saying, "I'll have lots of time later to refactor my initial design, thereby asymptotically approaching acceptable performance and satisfaction of the important quality attributes"?
What shall we think when we hear a developer say, "But I don't have time to hold a code inspection"? Does the developer believe that he'll need the time he saves by skipping the inspection to fix the bugs that the testers find in his code? Odds are he'll need many more hours for debugging than if he had subjected his code to the scrutiny of some colleagues before unleashing the testers on it.
You may not think you have time to spend on process improvement, either, but we all want the benefits of improved productivity and quality that can come from changing the ways we work. One seminar audience complained that they were being asked to do more work with fewer people. When I asked what the organization was doing to enable this outcome, the reply was "Nothing." There's never a convenient time to take the actions that we believe will pay big dividends. But the inconvenience of later fixes generally comes back with a vengeance. All you're doing is passing the inconvenience along to the customer, and then back to your developers when the complaints roll in.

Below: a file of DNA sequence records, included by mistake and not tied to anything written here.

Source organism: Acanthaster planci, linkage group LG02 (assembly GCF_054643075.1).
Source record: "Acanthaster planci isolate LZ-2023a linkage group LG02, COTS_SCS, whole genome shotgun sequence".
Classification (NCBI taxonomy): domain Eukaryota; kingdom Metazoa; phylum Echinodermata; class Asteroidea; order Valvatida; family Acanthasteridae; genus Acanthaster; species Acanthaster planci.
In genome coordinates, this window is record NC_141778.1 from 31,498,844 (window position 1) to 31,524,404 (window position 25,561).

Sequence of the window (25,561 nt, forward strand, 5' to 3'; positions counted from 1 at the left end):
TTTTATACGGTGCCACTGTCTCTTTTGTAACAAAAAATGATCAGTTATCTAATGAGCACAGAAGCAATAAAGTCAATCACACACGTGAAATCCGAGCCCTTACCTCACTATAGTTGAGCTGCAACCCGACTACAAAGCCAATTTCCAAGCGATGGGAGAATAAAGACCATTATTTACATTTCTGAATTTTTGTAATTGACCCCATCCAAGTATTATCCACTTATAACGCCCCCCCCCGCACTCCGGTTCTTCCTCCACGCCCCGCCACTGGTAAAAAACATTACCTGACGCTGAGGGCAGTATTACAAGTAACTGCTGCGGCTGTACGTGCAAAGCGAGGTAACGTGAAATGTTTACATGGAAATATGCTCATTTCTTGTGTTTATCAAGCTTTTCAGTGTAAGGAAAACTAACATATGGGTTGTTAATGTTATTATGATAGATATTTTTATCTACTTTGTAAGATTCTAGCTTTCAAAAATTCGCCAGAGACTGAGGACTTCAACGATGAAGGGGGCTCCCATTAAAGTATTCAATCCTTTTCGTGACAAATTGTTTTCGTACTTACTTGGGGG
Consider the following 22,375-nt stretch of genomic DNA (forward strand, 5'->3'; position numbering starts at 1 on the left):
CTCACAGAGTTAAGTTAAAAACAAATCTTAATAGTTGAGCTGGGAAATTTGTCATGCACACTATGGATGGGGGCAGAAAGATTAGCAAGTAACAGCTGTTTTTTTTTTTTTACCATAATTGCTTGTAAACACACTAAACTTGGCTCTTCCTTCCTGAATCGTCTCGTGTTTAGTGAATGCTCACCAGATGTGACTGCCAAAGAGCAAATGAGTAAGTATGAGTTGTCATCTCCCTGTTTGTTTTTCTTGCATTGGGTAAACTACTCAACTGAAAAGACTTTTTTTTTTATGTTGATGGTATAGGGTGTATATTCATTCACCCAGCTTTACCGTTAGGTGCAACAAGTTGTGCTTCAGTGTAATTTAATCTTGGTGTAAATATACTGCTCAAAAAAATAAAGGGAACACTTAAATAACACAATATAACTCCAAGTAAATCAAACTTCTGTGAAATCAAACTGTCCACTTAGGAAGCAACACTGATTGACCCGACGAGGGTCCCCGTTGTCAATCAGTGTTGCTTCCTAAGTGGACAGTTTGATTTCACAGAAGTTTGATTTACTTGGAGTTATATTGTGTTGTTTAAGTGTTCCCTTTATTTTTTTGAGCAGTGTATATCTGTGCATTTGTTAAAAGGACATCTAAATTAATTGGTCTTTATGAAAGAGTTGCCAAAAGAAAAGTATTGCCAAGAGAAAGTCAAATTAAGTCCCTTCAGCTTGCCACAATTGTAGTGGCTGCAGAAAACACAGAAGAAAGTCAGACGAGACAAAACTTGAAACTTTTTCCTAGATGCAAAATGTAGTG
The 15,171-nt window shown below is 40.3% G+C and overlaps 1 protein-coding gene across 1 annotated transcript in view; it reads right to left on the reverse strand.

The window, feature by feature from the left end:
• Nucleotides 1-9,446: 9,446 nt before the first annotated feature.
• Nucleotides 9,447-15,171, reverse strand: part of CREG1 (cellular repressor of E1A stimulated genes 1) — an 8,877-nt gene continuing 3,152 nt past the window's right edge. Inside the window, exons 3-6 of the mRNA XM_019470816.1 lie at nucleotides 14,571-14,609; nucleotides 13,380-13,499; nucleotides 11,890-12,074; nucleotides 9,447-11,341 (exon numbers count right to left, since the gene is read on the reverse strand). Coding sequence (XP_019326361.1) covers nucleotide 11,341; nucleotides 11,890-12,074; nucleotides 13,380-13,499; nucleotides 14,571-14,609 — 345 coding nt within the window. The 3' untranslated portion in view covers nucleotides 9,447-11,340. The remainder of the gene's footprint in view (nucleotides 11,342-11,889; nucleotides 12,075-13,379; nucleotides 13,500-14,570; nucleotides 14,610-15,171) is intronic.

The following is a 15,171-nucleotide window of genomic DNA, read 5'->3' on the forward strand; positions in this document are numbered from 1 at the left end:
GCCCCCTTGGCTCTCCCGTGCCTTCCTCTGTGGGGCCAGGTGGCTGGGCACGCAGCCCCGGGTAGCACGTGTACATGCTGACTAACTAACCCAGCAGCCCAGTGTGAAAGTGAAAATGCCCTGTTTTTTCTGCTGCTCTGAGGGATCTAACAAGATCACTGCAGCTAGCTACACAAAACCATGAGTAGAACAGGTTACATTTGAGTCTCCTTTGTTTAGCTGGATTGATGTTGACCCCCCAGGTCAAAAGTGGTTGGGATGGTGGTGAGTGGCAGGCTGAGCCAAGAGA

To save time and money, beef up your development and management practices, invest in thorough requirements development, iterate on your designs, and review your code. That is, do all those things that people erroneously argue take too much time. When someone is debating the importance of these quality activities, you can respond, "But we don't have time to cut corners."